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Article

Micron-Scale Anomalous Hall Sensors Based on FexPt1−x Thin Films with a Large Hall Angle and near the Spin-Reorientation Transition

Department of Physics, Brown University, Providence, RI 02912, USA
*
Author to whom correspondence should be addressed.
These authors contributed equally to this work.
Academic Editor: Victor Kuncser
Nanomaterials 2021, 11(4), 854; https://doi.org/10.3390/nano11040854
Received: 15 February 2021 / Revised: 17 March 2021 / Accepted: 23 March 2021 / Published: 27 March 2021

Abstract

In this work, we fabricate and characterize an energy-efficient anomalous Hall sensor based on soft-magnetic FexPt1−x thin films with a large anomalous Hall angle. By varying the composition of the FexPt1−x alloy, its layer thickness and interfacial materials, the magnetization is tuned to be near the spin transition between the perpendicular and in-plane reorientations. We performed magneto-transport and noise characterizations on anomalous Hall sensors with a small sensing area of 20 × 20 µm2 in the 180 to 350 K temperature range. We found the best performance in a 1.25-nm-thick Fe0.48Pt0.52 sandwiched by two 1.6-nm-thick MgO layers at room temperature. The sensor has a large anomalous Hall angle of 1.95%. Moreover, it has the best field detectability of 237.5 nT/√Hz at 1 Hz and 15.3 nT/√Hz at 10 kHz, as well as a high dynamic reserve of 112.0 dB. These results suggest that the FexPt1−x alloy system is suitable for energy-efficient anomalous Hall sensors, particularly in micro-sensing applications.
Keywords: anomalous Hall sensors; FePt alloys; perpendicular magnetic anisotropy; spin–orbit coupling; noise characterizations; micro-sensing and imaging anomalous Hall sensors; FePt alloys; perpendicular magnetic anisotropy; spin–orbit coupling; noise characterizations; micro-sensing and imaging

1. Introduction

Anomalous Hall sensors are magnetic sensors that take advantage of the anomalous Hall effect of ferromagnets [1,2,3,4,5,6]. Electrons with different spins, under the spin–orbit interaction, deflect towards opposite transverse directions when a longitudinal electric current   I is applied [7]. This gives rise to an anomalous Hall voltage ( V H = R H I , where R H is the Hall resistance), which is proportional to the perpendicular magnetization that can be controlled by the external perpendicular magnetic field. For a given magnetic system, the Hall-resistance response, also known as the sensitivity s (in the unit of Ω/T), depends strongly on the magnetic anisotropy of the ferromagnet [1,2,3,4,5,6]. The sensitivity, together with the Hall voltage noise S V (in the unit of V2/Hz), including both the electronic noise originating from defects and the magnetic noise originating from thermal magnetic fluctuations, determines the magnetic field detectability S T 0.5 = S V 0.5 / I s [2,4,5].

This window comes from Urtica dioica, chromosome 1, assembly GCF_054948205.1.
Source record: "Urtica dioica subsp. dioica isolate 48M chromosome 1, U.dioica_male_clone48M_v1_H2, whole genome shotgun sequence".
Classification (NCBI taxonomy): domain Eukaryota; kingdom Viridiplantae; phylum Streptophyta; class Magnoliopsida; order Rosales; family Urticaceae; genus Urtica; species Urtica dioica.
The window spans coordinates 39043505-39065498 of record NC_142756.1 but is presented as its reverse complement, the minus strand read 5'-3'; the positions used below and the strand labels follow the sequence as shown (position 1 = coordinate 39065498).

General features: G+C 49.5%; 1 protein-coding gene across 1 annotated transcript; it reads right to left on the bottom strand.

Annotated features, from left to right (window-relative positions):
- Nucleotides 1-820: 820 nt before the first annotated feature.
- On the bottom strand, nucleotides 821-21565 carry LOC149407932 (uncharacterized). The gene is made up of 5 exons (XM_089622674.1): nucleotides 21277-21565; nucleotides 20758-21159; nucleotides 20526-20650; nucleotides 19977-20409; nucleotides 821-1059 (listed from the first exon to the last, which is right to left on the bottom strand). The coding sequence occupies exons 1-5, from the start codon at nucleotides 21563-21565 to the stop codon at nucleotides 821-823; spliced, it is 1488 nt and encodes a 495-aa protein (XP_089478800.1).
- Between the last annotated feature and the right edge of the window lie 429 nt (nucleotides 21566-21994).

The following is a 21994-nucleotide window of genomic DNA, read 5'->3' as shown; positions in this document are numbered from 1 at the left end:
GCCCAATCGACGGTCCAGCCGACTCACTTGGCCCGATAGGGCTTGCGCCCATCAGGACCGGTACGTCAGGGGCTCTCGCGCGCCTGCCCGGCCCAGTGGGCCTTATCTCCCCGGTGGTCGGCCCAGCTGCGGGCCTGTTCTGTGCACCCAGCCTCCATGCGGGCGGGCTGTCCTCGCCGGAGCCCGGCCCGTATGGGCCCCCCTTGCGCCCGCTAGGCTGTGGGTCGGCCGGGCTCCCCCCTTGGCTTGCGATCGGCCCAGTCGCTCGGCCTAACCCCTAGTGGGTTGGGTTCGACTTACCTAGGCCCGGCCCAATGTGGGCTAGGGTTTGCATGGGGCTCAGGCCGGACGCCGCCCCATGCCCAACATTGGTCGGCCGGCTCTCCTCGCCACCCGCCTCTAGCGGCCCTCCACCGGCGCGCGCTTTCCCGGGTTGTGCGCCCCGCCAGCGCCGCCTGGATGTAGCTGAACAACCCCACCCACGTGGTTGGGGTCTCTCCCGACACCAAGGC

In recent years, anomalous Hall sensors have been studied in multiple magnetic systems with different magnetic anisotropies [1,2,3,4,5,6]. In the in-plane magnetized materials, although the sensitivity is low compared to conventional semiconductor Hall sensors, the voltage noise is low as well. As a result, the field detectability is reasonably good at low frequencies [4]. On the other hand, the sensitivity increases with the emergence of the perpendicular magnetic anisotropy (PMA), which has the tendency to increase the voltage noise as well [2,5]. The competition between the two can, in fact, reduce the field detectability. In our recent studies on Ta/Co40Fe40B20/MgO [5] and MgO/Co40Fe40B20/Ta/Co40Fe40B20/MgO [2] systems, we found that anomalous Hall sensors have the best performance when the magnetization is tuned to be near the spin-reorientation transition. In Ta/Co40Fe40B20/MgO [5], the field detectability reaches 76 nT/√Hz at 1 Hz and 2 nT/√Hz at 10 kHz at a perpendicular bias field of −12 Oe. In MgO/Co40Fe40B20/Ta/Co40Fe40B20/MgO, where a weak ferromagnetic interlayer exchange coupling (IEC) exists between two ferromagnetic layers [2], the field detectability reaches 126.1 nT/√Hz at 1 Hz and 4.5 nT/√Hz at 1 kHz at zero bias field. Moreover, the interlayer exchange-coupled magnetic thin films have a small temperature coefficient of sensitivity of 530 ppm/K, as well as a low cross-field error [2].
The field detectability of anomalous Hall sensors is not as good as magneto-resistive (MR) sensors with large sensing areas [2,8,9,10,11]. However, normalized by sensing areas, anomalous Hall sensors perform comparably or better over MR sensors in micro-sensing applications where a high spatial resolution is desired. Furthermore, anomalous Hall sensors are sensitive to the perpendicular magnetic field. This is a complementary to MR sensors, which are sensitive to the in-plane field. The integration of these two types of sensors offers an avenue to the implementation of three-axis magnetic vector sensing.